India was not on my list of places to go in 2016. But, when I heard that it was the destination for the next American Birding Association Safari, and when I found out that many of my friends from the incredible ABA South Africa Safari were participating, as well as ABA hosts Jeff Gordon, Liz Deluna Gordon, and George Armistead, and that the trip was once again being coordinated by Rockjumper Birding, and that Rockjumper chief honcho Adam Riley (also a 10,000 Birds family member) would be one of the guides, it was hard to say no. So, I birded India, land of Indian Peafowl, Saag Paneer (my favorite Indian dish) and Tigers.


I’ve been home only a few days after what amounted to an almost-three-week trip–twelve days with the ABA group, a six-day extension to Assam, and travel time–so I think the simplest way to write about the safari is to focus on two memorable days. Well, they were all memorable, but these two involve subjects people have asked about without fail—the Taj Mahal and Tigers. (Neither are birds, but both involved a lot of birding.)

The Taj Mahal stands dreamlike on the bank of the Yamuna River, approached through an entry gate that allows a view of its perfect symmetry. A  few seconds to stare and take a photograph before being run over by breathless tourists in search of the perfect Taj selfie. We all participated in the photo party, I admit, plain old tourists for a few minutes. Then, we became birders again, noting Common Mynas and Eastern Cattle Egrets on the terraced lawns, Yellow-footed Pigeons, European-collared and Red-collared Doves in the trees bordering the garden squares.

Black Kites, ubiquitous throughout Old and New Delhi, were a presence here too, as were Egyptian Vultures, landing and taking off from the domes of the mosque located west of the main building. kite on mosque dome.630
Rose-ringed Parakeets, another incredibly common bird, flitted and squawked up and down marble walls of the Taj, oblivious to its history as a mausoleum built by the Mughal emperor Shah Jahanin in the mid-17th century to honor his favorite wife, Mumtaz Mahal (she died after giving birth to their 14th child).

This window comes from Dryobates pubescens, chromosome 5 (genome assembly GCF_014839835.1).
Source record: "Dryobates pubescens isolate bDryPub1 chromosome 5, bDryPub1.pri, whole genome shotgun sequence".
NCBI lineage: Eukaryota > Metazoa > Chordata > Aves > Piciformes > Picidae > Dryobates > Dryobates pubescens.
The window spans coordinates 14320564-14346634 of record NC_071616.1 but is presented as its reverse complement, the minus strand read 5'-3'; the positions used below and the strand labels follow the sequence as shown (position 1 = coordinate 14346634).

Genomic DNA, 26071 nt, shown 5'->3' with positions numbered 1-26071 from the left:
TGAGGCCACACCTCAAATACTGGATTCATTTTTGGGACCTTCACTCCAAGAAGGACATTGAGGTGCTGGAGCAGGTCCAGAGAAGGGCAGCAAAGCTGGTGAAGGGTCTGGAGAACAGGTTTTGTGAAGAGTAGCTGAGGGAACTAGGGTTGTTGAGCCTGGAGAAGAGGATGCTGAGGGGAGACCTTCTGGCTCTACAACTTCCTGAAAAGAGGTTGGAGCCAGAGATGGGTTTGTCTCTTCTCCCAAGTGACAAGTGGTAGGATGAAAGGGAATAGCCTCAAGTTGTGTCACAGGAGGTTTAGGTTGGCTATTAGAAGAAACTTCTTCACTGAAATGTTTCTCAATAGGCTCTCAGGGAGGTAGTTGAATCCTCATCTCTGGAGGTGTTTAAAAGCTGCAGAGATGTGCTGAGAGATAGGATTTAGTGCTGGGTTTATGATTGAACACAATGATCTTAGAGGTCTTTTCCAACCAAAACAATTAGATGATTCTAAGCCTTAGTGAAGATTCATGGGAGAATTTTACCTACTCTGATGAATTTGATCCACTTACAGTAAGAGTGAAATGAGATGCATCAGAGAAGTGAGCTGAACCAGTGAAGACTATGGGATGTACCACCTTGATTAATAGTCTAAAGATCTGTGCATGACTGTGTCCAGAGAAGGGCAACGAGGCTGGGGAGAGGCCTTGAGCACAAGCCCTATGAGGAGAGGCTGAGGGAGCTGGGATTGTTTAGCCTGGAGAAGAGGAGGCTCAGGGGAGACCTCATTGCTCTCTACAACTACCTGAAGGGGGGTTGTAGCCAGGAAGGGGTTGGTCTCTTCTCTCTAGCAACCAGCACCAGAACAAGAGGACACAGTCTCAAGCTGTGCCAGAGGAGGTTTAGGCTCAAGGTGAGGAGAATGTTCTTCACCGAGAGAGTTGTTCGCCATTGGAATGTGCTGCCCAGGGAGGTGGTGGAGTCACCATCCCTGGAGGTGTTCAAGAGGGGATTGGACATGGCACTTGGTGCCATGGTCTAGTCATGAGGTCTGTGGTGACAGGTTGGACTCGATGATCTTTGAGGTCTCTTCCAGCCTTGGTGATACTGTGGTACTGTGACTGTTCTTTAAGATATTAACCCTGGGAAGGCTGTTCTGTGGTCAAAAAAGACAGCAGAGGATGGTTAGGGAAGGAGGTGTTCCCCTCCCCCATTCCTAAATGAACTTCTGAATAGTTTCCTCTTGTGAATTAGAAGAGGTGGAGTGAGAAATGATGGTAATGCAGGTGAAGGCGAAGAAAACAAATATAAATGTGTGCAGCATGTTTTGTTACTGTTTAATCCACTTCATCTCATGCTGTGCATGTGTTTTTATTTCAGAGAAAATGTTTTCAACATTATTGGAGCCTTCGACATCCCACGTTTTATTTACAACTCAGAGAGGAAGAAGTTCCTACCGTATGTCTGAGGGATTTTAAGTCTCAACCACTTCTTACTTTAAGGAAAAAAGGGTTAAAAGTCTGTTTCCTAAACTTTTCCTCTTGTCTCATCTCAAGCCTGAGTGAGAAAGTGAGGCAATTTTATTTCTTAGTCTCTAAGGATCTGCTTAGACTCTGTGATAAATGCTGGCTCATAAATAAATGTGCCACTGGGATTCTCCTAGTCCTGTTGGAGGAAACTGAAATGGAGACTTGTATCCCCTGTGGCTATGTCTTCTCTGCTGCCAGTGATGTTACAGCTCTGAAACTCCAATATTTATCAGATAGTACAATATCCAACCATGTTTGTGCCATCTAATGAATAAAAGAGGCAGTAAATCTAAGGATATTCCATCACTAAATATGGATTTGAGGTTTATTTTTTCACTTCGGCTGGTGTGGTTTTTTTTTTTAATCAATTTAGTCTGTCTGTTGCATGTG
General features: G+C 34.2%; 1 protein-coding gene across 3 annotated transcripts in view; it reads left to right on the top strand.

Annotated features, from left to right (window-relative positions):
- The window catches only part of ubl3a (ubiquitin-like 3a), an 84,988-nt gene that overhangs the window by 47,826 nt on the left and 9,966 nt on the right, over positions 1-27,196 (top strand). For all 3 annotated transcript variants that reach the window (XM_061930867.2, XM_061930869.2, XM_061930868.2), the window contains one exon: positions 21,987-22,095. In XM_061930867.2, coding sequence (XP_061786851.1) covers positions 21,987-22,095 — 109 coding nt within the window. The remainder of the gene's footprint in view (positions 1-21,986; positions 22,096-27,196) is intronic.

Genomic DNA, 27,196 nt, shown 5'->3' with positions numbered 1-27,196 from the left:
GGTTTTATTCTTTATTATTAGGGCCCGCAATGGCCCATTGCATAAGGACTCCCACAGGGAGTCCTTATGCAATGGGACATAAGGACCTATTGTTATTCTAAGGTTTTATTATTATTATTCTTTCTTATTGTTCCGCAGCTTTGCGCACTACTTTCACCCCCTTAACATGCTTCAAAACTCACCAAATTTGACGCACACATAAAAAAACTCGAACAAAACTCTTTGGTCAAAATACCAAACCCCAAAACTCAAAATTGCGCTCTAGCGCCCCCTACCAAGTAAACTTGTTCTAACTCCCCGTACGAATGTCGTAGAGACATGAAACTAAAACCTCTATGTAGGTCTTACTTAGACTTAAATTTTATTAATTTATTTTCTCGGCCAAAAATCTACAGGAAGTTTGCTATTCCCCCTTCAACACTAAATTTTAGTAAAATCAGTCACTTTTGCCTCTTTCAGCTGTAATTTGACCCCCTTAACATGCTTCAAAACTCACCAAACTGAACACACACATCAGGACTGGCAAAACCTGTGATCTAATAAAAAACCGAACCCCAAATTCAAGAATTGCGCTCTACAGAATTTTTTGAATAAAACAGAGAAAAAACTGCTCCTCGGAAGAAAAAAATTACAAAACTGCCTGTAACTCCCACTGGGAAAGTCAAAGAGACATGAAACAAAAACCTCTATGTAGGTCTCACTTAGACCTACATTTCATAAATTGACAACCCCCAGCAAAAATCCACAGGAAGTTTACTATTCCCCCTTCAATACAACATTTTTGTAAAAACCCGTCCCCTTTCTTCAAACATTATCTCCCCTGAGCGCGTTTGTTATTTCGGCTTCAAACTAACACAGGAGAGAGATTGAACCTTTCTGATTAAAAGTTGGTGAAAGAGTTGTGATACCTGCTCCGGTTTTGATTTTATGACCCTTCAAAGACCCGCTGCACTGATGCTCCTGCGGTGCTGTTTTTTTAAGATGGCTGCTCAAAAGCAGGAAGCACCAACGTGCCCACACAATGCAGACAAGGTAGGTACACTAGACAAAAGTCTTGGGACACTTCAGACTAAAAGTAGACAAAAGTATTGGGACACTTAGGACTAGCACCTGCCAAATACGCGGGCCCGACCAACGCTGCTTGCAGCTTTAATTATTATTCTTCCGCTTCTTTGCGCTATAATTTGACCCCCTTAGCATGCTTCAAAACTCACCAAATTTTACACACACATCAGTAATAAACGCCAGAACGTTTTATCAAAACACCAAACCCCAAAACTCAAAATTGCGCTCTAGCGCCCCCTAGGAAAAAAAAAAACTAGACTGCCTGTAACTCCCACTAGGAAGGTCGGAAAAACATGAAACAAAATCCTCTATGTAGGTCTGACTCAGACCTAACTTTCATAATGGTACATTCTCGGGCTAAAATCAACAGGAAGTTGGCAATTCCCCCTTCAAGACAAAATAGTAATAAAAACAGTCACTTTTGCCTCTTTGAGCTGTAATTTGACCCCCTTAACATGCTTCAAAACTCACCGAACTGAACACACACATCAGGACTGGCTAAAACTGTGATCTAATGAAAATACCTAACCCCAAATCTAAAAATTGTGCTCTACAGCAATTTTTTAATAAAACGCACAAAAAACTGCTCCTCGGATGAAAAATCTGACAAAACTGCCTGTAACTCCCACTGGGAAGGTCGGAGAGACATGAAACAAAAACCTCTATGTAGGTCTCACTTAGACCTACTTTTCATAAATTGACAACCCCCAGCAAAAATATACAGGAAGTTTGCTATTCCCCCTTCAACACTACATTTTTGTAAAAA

Once we donned our booties and took the brief tour of the tomb, we climbed up to a terrace overlooking the Yamuna River and started birding in earnest. Scopes, like shoes, are not allowed in the Taj Mahal, but that didn’t stop us. We still had our bins and our eyes and our patient guides.

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Rockjumper leaders Glen Valentine and Cuan Rush helped us identify the familiar and unfamiliar on the Yamuna shores (mostly the far shore, of course): Bar-headed Goose, Painted Stork, Eurasian Spoonbill, Black-headed Ibis, Black-winged Stilt, two Pied Avocets (this was a good sighting, stilts were plentiful, but we had yet to see an avocet), a juvenile Caspian Gull. Shorebirds included Ruff, Common Sandpiper, Common Greenshank, and Common Redshank. Great Cormorants spread their wings; Ruddy Shelduck swam out in small groups to the middle of the river and then back to the far shore.


Soon, it was time to leave the Taj Mahal. I was waiting at the entrance gate for everyone in our group to gather, when I remembered that someone had told me about nesting owls at the Taj. Luckily, I didn’t have to look hard to find the Dusky Eagle-Owl’s nest. A few birders were already there (when in doubt, follow the bins), and it was located nearby, east of the gate. The nest itself was buried deep in the tree, but one of the parents standing guard (very high up, I should add) accepted our admiration with the usual owl nonchalance.


I also had just enough time to view the Indian Grey Hornbill in the tree next-door.


For most of the birders in our group, visiting the Taj Mahal was the fulfillment of a bucket list experience, and they left feeling ecstatic over its beauty. I left feeling ecstatic over observing the birds. Yes, the Taj is exquisitely designed and constructed, but to me it felt too pristine, too un-lived in.  I preferred Fatehpur Sikri, a 16th-century palace city we toured later in the day. Fatehpur Sikri once housed the Emperor Akbar and his harem of 5,000 women. Today you can see Indian Chats, White Wagtails, and Rose-ringed Parakeets (they’re everywhere) amongst the red sandstone ruins.  I enjoyed walking around, wondering what birds those 5,000 women had seen in the 1580’s, wondering if they were allowed to see them.